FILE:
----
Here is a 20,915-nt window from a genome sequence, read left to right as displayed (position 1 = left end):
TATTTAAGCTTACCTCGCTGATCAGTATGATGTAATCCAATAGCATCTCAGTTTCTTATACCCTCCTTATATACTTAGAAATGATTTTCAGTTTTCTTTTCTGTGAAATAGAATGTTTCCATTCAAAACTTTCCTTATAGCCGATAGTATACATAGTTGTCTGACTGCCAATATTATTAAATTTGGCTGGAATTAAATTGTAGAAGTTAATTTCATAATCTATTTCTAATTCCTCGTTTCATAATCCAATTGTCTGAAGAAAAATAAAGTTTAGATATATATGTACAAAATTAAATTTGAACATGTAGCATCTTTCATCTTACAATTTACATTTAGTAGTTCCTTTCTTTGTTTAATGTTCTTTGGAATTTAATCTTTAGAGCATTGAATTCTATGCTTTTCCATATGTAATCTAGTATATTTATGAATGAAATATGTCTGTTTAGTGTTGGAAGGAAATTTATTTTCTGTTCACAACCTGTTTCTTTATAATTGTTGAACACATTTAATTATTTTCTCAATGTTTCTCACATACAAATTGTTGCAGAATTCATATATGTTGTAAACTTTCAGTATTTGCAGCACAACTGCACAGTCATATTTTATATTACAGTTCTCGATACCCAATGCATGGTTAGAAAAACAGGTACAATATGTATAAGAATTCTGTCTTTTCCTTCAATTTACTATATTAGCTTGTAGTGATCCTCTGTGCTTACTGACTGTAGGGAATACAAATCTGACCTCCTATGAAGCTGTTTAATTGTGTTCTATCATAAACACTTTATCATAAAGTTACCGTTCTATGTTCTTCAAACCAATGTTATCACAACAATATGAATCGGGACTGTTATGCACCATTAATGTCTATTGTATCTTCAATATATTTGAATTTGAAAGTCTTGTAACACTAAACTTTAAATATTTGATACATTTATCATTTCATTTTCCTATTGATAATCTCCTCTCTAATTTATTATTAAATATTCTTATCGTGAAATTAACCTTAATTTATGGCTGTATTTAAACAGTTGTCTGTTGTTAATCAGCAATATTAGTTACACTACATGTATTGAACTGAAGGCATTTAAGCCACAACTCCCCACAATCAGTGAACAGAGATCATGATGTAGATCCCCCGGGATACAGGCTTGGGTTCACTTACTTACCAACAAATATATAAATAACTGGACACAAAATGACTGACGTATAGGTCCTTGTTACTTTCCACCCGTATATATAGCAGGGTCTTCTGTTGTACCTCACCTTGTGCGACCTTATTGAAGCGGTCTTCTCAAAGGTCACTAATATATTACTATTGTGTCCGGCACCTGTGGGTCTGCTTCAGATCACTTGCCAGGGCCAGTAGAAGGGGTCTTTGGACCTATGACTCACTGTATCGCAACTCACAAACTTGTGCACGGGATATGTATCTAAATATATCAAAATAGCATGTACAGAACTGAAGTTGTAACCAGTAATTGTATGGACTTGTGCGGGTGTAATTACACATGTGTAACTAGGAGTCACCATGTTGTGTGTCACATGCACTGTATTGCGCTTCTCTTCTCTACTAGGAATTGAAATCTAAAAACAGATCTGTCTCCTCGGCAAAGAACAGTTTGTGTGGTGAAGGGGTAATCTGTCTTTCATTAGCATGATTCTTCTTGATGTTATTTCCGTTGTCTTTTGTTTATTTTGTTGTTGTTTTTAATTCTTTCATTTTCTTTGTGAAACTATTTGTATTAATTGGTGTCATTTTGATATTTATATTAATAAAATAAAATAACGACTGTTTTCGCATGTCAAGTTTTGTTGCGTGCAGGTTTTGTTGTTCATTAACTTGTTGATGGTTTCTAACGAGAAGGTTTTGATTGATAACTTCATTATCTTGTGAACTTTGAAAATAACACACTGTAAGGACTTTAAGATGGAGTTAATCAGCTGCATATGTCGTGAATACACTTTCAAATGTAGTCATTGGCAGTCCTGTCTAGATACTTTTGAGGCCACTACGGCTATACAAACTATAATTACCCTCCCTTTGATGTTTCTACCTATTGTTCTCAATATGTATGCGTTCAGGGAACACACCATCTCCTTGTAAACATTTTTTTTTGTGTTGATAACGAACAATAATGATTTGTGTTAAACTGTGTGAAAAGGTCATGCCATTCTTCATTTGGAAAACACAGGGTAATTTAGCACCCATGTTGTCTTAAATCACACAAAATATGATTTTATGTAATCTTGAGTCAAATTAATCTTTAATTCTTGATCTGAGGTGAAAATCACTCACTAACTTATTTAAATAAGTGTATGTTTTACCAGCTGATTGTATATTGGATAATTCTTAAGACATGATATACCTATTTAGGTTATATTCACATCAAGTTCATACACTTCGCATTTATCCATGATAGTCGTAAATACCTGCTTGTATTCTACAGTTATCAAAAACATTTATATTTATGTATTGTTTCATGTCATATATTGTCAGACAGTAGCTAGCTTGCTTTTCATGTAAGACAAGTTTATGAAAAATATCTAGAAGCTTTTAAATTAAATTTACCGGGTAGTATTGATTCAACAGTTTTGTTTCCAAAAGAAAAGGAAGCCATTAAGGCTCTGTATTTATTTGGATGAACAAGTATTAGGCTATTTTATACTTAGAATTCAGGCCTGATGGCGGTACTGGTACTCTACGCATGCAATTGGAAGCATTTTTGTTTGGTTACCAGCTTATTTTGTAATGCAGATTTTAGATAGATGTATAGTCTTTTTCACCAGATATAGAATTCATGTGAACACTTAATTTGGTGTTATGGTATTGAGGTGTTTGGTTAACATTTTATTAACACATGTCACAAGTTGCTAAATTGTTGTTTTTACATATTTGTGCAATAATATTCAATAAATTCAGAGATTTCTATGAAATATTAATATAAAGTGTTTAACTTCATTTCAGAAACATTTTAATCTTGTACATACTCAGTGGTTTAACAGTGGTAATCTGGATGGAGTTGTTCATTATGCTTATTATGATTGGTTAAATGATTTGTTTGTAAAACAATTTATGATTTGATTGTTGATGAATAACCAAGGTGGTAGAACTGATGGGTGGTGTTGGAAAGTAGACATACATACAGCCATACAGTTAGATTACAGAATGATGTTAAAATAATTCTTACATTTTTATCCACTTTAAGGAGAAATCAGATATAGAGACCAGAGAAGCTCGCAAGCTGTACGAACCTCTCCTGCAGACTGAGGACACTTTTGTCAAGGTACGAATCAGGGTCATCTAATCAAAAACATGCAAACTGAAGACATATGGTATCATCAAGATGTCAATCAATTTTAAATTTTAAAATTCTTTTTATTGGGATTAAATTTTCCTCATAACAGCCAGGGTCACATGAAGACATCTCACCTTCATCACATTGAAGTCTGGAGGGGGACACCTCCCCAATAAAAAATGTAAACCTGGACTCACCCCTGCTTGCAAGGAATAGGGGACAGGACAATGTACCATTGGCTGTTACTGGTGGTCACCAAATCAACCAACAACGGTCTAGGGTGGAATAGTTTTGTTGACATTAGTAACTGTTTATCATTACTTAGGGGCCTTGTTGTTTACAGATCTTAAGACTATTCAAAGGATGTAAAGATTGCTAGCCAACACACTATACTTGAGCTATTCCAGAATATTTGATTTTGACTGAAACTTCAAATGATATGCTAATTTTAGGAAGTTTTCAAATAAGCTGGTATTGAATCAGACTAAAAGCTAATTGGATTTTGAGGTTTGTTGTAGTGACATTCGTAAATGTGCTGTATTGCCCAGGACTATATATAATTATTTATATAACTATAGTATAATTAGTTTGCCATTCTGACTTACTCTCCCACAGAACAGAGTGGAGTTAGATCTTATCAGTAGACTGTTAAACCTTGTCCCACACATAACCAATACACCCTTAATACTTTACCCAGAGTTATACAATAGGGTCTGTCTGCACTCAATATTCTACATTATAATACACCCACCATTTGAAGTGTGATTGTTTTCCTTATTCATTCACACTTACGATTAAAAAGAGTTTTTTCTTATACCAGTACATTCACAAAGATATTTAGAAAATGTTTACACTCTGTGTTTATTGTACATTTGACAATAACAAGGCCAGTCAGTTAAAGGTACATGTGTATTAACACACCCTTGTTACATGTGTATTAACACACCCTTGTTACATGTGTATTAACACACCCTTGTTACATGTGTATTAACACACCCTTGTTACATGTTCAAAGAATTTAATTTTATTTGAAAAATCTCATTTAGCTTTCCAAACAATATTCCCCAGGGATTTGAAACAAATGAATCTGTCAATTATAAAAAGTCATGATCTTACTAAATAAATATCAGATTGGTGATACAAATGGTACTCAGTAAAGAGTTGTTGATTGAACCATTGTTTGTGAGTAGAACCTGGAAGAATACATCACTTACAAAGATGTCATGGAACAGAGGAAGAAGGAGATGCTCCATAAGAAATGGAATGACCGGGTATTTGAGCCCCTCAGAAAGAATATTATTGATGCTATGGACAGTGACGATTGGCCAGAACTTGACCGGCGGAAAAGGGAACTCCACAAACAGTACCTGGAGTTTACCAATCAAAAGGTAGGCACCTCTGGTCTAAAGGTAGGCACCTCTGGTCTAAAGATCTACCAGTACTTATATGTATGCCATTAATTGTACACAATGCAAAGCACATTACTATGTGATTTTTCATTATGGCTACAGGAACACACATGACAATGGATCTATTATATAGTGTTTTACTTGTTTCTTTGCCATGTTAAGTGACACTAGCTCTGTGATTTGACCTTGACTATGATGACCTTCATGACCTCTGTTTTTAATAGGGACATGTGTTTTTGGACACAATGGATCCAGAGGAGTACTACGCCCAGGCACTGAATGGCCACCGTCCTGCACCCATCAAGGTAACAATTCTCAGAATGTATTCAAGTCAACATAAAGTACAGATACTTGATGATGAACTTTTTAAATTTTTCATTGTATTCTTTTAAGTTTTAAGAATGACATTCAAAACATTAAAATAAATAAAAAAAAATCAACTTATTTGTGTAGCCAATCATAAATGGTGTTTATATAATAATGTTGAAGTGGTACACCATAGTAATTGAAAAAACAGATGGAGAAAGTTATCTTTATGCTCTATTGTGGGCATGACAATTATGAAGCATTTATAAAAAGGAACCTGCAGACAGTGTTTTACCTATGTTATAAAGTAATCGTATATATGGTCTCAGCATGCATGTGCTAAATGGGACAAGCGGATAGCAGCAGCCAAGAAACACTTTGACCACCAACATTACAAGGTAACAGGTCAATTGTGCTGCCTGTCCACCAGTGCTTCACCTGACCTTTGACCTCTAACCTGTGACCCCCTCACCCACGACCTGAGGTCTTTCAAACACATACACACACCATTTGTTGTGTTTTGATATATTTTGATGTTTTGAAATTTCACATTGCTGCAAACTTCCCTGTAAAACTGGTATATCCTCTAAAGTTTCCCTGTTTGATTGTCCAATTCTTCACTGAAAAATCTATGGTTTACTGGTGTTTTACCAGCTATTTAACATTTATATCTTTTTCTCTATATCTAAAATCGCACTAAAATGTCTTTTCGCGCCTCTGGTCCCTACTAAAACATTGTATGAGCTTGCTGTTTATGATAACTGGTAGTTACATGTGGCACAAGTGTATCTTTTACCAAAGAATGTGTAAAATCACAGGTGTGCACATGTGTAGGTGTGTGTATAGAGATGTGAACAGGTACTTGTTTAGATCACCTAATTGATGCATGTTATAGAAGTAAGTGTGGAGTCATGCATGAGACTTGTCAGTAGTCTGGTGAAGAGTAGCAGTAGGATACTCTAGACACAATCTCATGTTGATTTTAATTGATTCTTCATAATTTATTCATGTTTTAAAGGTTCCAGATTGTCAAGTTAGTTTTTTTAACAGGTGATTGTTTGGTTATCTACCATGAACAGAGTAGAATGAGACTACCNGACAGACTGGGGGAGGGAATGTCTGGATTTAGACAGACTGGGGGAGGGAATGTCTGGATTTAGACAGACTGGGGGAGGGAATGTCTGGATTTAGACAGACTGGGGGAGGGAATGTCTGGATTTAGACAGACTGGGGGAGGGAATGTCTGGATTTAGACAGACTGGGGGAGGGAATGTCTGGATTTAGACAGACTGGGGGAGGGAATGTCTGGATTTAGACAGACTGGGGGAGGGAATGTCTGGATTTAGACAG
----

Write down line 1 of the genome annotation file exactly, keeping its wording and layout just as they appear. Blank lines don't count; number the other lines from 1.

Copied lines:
Here is a 20,915-nt window from a genome sequence, read left to right as displayed (position 1 = left end):